Smoking, Drinking and Drug Use Among Young People in England - 2008 [NS]
Please note that Smoking, drinking and drug use among young people in England in 2008, originally published on 23rd July 2009, has been slightly amended on 14th January 2010 in order to correct an error in the data for the year 1994 in Table 3.1.
The correct figures (and old figures) for 1994 are:
Boys 62 per cent (66 per cent)
Girls 60 per cent (65 per cent)
Total 61 per cent (65 per cent).
The bases have also changed slightly, to 1,508 (from 1,509), 1,510 (from 1,511) and 3,018 (from 3,020) respectively.
More recent figures are unaffected. The hard copy of the report that is in circulation has always contained the correct data.
The NHS Information Centre apologises for any inconvenience caused.
This report contains results from an annual survey of secondary school pupils in years 7 to 11 (mostly aged 11 to 15). 7,798 pupils in 264 schools in England completed questionnaires in the autumn term of 2008.
The National Centre for Social Research (NatCen) and the National Foundation for Educational Research (NFER) carried out the survey on behalf of The NHS Information Centre for health and social care and Home Office; The Department for Children, Schools and Families (DCSF) also has an interest in the statistics. This is the most recent survey in a series that began in 1982. Each survey since 1998 has included a core set of questions on smoking, drinking and drug use and, since 2000, the remainder of the questions have focused in alternate years on smoking and drinking or on drug taking. The emphasis of the 2008 survey is on smoking and drinking.
The survey report presents information on the percentage of pupils who have ever smoked, tried alcohol or taken drugs. The report explores the attitudes and beliefs of school children towards smoking and drinking and where children obtain cigarettes and alcohol. Relationships between smoking, drinking and drug use are explored along with the links between smoking, drinking and drug use with other factors such as age, gender, ethnicity, previous truancy or exclusion, and school policies in these areas.
In summary, for pupils aged 11 to 15 in England, 2008:
- Approximately a third (32 per cent) of pupils have tried smoking at least once and 6 per cent of pupils smoke regularly (at least once a week). 52 per cent of pupils have tried alcohol at least once and 18 per cent drank alcohol in the last week. 22 per cent of pupils had ever tried drugs and 8 per cent had taken drugs in the last month.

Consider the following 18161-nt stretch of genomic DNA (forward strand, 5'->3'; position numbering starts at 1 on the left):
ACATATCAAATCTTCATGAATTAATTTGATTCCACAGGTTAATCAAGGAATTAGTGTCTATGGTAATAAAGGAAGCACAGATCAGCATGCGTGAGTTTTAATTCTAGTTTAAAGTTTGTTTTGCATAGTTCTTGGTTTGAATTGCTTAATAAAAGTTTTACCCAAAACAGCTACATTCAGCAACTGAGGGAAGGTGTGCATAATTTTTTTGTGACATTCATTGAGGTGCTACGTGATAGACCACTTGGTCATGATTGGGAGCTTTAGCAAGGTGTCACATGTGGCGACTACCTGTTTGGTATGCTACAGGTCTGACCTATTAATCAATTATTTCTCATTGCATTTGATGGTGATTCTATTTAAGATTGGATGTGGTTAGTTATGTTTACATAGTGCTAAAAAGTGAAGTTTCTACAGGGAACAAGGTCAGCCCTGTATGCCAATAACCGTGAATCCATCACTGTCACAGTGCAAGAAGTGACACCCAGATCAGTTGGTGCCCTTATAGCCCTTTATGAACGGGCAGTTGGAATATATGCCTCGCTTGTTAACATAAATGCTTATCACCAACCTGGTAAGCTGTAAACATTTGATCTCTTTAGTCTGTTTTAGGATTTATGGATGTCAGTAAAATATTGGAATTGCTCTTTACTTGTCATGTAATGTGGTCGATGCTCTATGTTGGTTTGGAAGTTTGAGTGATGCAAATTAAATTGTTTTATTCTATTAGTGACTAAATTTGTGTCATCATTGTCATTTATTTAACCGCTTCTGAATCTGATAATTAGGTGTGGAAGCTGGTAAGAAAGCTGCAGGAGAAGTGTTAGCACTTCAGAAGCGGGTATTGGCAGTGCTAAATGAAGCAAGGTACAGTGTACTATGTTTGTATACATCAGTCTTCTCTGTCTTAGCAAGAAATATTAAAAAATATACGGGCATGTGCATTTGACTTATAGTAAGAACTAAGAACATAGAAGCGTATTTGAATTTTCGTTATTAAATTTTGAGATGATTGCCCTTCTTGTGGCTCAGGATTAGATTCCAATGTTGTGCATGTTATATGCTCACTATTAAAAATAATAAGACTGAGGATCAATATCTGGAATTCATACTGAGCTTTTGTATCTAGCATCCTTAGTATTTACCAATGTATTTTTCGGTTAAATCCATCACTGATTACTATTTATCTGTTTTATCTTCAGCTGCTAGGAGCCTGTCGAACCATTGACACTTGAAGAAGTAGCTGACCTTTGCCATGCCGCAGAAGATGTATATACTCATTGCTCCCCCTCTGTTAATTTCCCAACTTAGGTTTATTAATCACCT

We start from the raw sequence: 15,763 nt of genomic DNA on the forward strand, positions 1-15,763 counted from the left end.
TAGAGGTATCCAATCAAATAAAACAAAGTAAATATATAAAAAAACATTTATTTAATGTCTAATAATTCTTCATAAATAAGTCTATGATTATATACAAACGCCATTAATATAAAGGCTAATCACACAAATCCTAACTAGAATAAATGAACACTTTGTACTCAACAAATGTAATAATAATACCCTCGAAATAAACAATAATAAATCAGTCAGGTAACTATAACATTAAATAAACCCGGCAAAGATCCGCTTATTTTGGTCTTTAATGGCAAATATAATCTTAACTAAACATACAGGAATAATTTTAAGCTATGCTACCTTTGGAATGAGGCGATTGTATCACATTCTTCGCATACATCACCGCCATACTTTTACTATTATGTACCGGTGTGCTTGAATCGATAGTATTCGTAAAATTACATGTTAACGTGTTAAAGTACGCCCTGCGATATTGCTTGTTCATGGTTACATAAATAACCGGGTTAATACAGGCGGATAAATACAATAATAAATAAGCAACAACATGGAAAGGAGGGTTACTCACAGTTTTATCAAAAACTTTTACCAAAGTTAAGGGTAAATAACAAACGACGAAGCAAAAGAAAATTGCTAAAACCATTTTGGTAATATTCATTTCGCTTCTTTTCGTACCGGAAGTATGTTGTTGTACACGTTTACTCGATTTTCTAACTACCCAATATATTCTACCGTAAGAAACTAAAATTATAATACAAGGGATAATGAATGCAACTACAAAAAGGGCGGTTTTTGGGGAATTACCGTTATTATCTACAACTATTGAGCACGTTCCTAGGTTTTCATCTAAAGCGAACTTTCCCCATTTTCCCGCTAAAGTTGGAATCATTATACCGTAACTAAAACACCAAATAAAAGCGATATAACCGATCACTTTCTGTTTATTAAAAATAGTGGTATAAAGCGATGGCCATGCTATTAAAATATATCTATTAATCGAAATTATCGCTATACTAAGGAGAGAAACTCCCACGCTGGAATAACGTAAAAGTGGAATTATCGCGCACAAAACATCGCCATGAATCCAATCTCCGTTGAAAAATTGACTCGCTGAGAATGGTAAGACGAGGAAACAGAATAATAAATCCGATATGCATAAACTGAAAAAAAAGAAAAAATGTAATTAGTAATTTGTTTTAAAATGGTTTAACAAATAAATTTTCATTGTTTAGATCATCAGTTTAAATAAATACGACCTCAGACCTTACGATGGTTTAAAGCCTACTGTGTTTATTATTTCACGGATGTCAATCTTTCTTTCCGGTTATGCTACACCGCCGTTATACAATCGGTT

- Pupils' smoking habits are often influenced by their families. Those who live with other smokers are more than twice as likely to smoke regularly, compared with those living in households where no-one else smoked. The proportion of pupils who smoke regularly also increases with the number of other smokers at home. About a fifth (21 per cent) of pupils who live with three or more other smokers are regular smokers themselves, compared with 3 per cent of pupils who live in a household where no-one else smoked.
- In October 2007 the minimum legal age of sale of tobacco was increased from 16 to 18 as part of the Health Act 2006. In 2008, approximately a year later, 39 per cent of pupils reported they found it difficult to buy cigarettes from shops, an increase from 24 per cent in 2006 (this information was not collected in 2007). There has been a decline in the percentage of regular smokers who usually buy cigarettes in shops from 78 per cent in 2006 to 55 per cent in 2008. However, the percentage of regular smokers that buy cigarettes from other people has increased from the previous peak of 42 per cent in 2004 to 52 per cent in 2008.
- For the first time, the 2008 survey explored the relationship between pupils' home context and whether they drank alcohol. Pupils are more than three times as likely to drink if they live with other people who do. The percentage who drank alcohol in the last week also increased with the number of other drinkers at home; for example, the percentage of pupils who have drunk alcohol in the last week increased from 5 per cent of those who live in non-drinking households to 31 per cent of those who live with three or more people who drank alcohol.
- Pupils were most likely to have taken cannabis (9.0 per cent in the last year), 5.0 per cent had sniffed glue, gas or other volatile substances, 2.9 per cent had sniffed poppers and 3.6 per cent had taken any Class A drugs in the last year.